Comparison of Techniques Used for Adjusting Biomass Estimates by Double Sampling
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CitationAhmed, J., Bonham, C. D., & Laycock, W. A. (1983). Comparison of techniques used for adjusting biomass estimates by double sampling. Journal of Range Management, 36(2), 217-221.
PublisherSociety for Range Management
JournalJournal of Range Management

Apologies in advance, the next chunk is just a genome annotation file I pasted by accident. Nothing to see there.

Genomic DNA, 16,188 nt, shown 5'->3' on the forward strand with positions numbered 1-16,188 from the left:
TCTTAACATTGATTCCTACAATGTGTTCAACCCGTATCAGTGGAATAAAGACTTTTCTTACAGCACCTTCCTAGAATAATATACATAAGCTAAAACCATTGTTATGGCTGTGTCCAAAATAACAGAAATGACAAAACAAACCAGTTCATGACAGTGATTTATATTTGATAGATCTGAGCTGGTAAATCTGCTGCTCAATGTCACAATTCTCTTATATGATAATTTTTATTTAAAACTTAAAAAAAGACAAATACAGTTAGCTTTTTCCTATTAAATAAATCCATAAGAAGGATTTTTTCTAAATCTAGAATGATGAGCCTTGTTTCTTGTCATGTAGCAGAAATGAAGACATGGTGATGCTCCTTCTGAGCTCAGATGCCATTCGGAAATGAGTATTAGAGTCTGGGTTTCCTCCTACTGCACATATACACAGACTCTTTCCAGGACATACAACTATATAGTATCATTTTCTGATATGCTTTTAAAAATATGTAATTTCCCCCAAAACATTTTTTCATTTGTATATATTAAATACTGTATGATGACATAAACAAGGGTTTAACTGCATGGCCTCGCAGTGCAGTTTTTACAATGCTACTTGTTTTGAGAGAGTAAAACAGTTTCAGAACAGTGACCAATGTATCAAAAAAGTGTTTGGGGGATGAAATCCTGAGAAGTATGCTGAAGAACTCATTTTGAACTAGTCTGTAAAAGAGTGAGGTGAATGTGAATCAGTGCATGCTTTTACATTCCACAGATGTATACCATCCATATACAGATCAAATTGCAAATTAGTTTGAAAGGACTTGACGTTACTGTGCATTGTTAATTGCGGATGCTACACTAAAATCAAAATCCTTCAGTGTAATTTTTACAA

AbstractThis paper compares the ratio and regression estimator procedures for adjusting ocularly estimated plant species biomass in different sizes and shapes of plots. The study was conducted in northeastern Colorado on shortgrass rangeland dominated by blue grama (Bouteloua gracilis). No significant differences were found in clipped plant biomass in 4 quadrat sizes between 0.18 and 0.50 m2 and 2 shapes, circular and angular quadrats. For double sampling, the scatter plots of data strongly indicated a linear relationship through the origin for estimation and clipping. There were no significant differences between the adjusted mean weights by use of regression with and without intercept. The intercept was not significantly different from zero. Interpretation of correlation coefficient and variance of regression estimate with no intercept becomes difficult because the regression is forced through zero. Therefore, it is helpful to use regression with intercept. In the present study, estimates of both green and dry weights by ratio and regression estimation were comparable. Regression estimation is a minimum variance estimation comparable to ratio estimation even when the assumption of homoscedasticity is not true.